Joanne Phillips, a writer and survivor of trafficking shared:
I spent my teens being trafficked, dropped out of school, no GCSEs or Alevels…I got a 2.1 and now use my lived experience to work in Human Trafficking, the skills from my degree have been invaluable…don’t break your teeth on that spoon in your mouth!! https://t.co/hmkxWDZo63
— Joanne_Phillips (@AGirlWorthMore) February 23, 2022
Another Twitter user posted:
My dad was terminally ill the year my GCSE's started, grades fell like a stone, the endless hospital visits & scares lasted until the year I went to uni and he died. I got in on the kindness of the uni staff. Everyone deserves the opportunity of education, without exception https://t.co/OZYVcrmrYR
— Mike (@Ouroborobot) February 23, 2022
Ian Muirhead is now a space scientist, but he didn’t pass his GCSEs. He commented:
I didn't pass GCSE English & Maths due to the impacts of violence & chronic poverty on my home life. I managed to drag myself out of a dead end by getting a physics degree, now an MSc and soon to start a PhD. GCSE results are about where you come from, not where you're going. https://t.co/GEHgqFCGcj
— Ian Muirhead (@ian_muirhead) February 23, 2022
And Birkbeck criminology lecturer Aviah Sarah Day shared:
I was homeless during my GCSEs and got an E in Maths and and A in English. I went on to do a PhD and now work as a lecturer. My grades were inconsistent because I turned up for the topics that I enjoyed and bunked off the ones I struggled at and had no adult guidance at all. https://t.co/KBKhbRvoMk
— Aviah Sarah Day (@Aviah_Sarah_Day) February 23, 2022
An education system in crisis
The government’s plan comes in the midst of nation-wide University and College Union (UCU) industrial action over poor pay and conditions.
University staff across the country are engaged in action short of a strike (ASOS) as well as a series of strikes against race, gender and disability pay gaps; increased casualisation and precarity; increasing workloads and real-terms pay and pension cuts.
Meanwhile, National Education Union (NEU) members are on strike over attempts to cut teachers’ pensions.
Reflecting on the country’s “broken education system”, National Union for Students (NUS) president Larissa Kennedy shared:
As this broken education system buckles under the pressure of mass access, this Government is proposing a classist, racist, ableist policy that seeks to gatekeep education.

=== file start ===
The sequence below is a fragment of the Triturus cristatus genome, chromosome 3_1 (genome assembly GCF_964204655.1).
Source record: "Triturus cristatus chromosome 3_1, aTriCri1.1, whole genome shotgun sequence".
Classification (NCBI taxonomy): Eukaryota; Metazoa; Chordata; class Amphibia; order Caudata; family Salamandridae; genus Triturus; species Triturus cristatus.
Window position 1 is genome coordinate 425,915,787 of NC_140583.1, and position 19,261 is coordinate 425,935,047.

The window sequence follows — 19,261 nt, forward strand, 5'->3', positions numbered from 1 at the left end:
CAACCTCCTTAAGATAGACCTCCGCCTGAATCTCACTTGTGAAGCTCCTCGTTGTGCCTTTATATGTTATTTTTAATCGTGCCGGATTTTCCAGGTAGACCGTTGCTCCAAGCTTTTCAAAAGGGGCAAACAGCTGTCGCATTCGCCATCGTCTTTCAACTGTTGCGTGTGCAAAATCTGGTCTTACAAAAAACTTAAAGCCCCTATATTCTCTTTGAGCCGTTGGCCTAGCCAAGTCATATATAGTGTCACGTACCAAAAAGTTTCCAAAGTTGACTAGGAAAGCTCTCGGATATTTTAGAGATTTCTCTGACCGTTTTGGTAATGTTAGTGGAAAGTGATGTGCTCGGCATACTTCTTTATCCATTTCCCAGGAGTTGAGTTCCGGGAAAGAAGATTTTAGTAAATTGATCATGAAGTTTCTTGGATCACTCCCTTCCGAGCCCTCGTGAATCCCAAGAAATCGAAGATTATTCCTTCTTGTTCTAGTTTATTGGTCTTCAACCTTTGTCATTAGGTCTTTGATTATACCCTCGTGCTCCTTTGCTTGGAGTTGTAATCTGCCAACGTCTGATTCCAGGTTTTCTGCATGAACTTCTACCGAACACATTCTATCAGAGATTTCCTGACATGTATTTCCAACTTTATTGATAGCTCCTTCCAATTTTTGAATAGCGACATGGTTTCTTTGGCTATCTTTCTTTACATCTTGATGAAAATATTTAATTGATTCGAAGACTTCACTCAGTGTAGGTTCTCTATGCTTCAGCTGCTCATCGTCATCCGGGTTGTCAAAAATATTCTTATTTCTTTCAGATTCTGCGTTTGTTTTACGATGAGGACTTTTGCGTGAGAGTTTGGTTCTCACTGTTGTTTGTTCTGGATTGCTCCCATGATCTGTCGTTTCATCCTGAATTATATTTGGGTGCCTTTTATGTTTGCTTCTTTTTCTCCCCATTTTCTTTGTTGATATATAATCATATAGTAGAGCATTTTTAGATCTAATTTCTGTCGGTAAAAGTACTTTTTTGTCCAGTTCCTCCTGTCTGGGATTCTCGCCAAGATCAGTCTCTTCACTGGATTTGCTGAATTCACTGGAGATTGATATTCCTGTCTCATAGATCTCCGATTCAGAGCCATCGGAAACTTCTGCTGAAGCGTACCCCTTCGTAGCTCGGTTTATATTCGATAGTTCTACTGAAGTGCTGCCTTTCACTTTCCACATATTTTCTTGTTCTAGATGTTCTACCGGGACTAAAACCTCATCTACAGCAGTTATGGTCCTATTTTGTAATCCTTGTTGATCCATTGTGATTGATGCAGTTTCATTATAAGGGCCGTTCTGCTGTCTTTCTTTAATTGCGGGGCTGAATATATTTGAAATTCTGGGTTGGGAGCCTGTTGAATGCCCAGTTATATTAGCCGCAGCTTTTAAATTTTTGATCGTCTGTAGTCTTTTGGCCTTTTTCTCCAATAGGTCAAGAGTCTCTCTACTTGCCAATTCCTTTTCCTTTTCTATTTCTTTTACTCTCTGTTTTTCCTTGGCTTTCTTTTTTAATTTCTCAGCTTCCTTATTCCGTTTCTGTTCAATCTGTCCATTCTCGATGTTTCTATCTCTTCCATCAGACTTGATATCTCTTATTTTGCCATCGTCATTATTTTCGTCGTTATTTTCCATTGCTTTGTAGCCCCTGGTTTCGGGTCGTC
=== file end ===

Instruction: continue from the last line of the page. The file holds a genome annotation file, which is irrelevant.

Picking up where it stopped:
Rights to access that were hard fought for & won are now being eroded.
This is an attack on opportunity. pic.twitter.com/EBbMxey0Ss
— Larissa Kennedy #StudentStrike⚡️ (@Larissa_Ken) February 24, 2022
Stating that the government’s plans to lock marginalised and disadvantaged young people out of higher education will effectively create an “underclass” with no opportunities, Harley Shah tweeted:
Between the Tories downgrading state school A-level students while upgrading private school students, and banning pupils who didn’t pass an exam from taking out a student loan, it is extremely clear that their goal is to create an underclass without prospects.
— Pistachio (@HarleyShah) February 23, 2022
The government’s proposed plan will hit those most in need of financial support the hardest, creating further barriers to the UK’s increasingly elitist, inaccessible and marketised universities.
Featured image via Ivan Aleksic/Unsplash
There are a number of ways people can get involved in the ongoing fight to defend the UK’s education system.
UCU members at 63 institutions plan three days of strike action from 28 February. Supporters are invited to express solidarity at picket lines, and to tweet their support using the hashtag #UCUstrike. People can also donate to UCU’s fund to help members involved in disputes and cover strike pay.
Meanwhile, NUS is calling on students across the nation to take part in a ‘walk out/teach in‘ to demand an education system that works for everyone on 2 March. The interactive day will include speeches, workshops and performances. See you on the picket line!